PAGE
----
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Freddie Mac Said to Name Lynch Chairman as Koskinen Steps Down

Freddie Mac, the mortgage finance firm controlled by the U.S., will name Christopher S. Lynch to replace John Koskinen as non-executive board chairman, according to four people with direct knowledge of the matter.

The change may portend a larger shakeup and could be announced as early as today, according to the people, who declined to be identified because they weren’t authorized to speak publicly by McLean, Virgina-based Freddie Mac. Directors decided against making an exception to allow Koskinen to remain past the mandatory retirement age of 72, the people said. Lynch is a Freddie Mac board member and former partner at KPMG LLP.

Freddie Mac and its sister firm, Fannie Mae, were bailed out by U.S. taxpayers during the credit crisis and have drawn more than $170 billion in federal assistance. Freddie Mac hasn’t posted an annual profit since 2006 and is pressuring the nation’s biggest banks for billions of dollars in refunds on defective mortgages bought during the housing bubble.

Michael Cosgrove, a spokesman for Freddie Mac, and Stefanie Johnson, a spokeswoman for the Federal Housing Finance Agency that oversees the firm, declined to comment. Koskinen and Lynch didn’t immediately respond to requests for comment.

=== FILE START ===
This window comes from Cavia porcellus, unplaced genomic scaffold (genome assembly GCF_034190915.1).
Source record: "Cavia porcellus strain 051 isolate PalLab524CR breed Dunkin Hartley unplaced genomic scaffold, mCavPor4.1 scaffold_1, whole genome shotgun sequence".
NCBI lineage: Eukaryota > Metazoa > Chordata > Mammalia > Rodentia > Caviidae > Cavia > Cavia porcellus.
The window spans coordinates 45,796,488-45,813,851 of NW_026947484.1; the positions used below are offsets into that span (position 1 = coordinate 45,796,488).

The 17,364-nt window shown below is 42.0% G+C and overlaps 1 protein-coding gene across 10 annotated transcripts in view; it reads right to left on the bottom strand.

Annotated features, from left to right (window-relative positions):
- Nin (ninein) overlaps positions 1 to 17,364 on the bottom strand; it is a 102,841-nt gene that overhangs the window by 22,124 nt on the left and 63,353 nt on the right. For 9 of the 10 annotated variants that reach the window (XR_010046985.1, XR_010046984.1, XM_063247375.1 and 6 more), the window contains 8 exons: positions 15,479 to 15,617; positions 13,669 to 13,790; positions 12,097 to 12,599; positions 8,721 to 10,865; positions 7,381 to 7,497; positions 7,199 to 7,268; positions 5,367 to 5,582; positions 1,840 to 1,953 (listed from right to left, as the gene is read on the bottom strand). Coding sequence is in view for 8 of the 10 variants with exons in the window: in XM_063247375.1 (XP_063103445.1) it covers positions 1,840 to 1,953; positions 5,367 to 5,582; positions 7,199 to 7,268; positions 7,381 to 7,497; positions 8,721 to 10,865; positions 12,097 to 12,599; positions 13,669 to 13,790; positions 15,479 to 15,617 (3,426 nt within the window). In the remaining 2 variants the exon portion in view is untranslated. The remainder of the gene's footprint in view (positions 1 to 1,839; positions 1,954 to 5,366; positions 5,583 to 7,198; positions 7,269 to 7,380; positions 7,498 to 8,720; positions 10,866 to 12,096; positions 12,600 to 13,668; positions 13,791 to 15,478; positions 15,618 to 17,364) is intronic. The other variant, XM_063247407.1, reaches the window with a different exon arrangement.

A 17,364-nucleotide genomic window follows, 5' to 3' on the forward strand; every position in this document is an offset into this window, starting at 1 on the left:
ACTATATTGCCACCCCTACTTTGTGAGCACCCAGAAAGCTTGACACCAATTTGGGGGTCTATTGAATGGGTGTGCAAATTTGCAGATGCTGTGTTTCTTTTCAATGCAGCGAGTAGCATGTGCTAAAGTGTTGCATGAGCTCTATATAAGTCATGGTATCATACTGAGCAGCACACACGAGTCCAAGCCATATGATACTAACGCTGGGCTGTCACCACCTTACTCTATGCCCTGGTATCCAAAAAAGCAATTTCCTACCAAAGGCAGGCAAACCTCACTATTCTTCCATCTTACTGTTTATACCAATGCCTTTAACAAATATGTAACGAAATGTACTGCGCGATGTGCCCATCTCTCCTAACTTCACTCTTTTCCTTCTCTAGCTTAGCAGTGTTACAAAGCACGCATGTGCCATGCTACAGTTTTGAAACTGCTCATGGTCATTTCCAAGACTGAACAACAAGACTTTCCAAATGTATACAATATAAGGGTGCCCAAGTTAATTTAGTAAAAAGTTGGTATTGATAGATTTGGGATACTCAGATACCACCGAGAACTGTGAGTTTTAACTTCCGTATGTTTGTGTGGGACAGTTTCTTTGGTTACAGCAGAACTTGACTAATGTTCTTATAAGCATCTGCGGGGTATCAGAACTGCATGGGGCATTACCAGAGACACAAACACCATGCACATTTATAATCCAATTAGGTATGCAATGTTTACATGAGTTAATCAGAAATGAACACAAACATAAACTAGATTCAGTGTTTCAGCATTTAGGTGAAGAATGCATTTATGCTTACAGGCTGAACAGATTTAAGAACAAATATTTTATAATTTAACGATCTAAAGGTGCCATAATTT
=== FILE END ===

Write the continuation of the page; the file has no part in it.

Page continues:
Koskinen was named non-executive chairman in September 2008 and served until March 2009, according to Freddie Mac. He then became interim chief executive officer and served until August 2009, when Charles E. Haldeman, 62, took over and Koskinen returned to the chairman’s role, according to the company.

KPMG Tenure

Lynch retired from KPMG as a partner in 2007, according to Freddie Mac’s website. His positions included national partner in charge of financial services, the U.S. firm’s largest industry division, according to Freddie Mac’s biography. Lynch serves on the board of New York-based American International Group Inc., the insurer also bailed out and controlled by the U.S., where he leads the audit committee. He was listed as 53 years old in Freddie Mac’s 10-K report filed last February.

Freddie Mac announced on Oct. 24 that another director, Laurence Hirsch, will not seek re-election. The company said Hirsch, who is chairman of Highlander Partners LP, a private equity firm based in Dallas, was stepping down “because of increased professional and personal commitments.”

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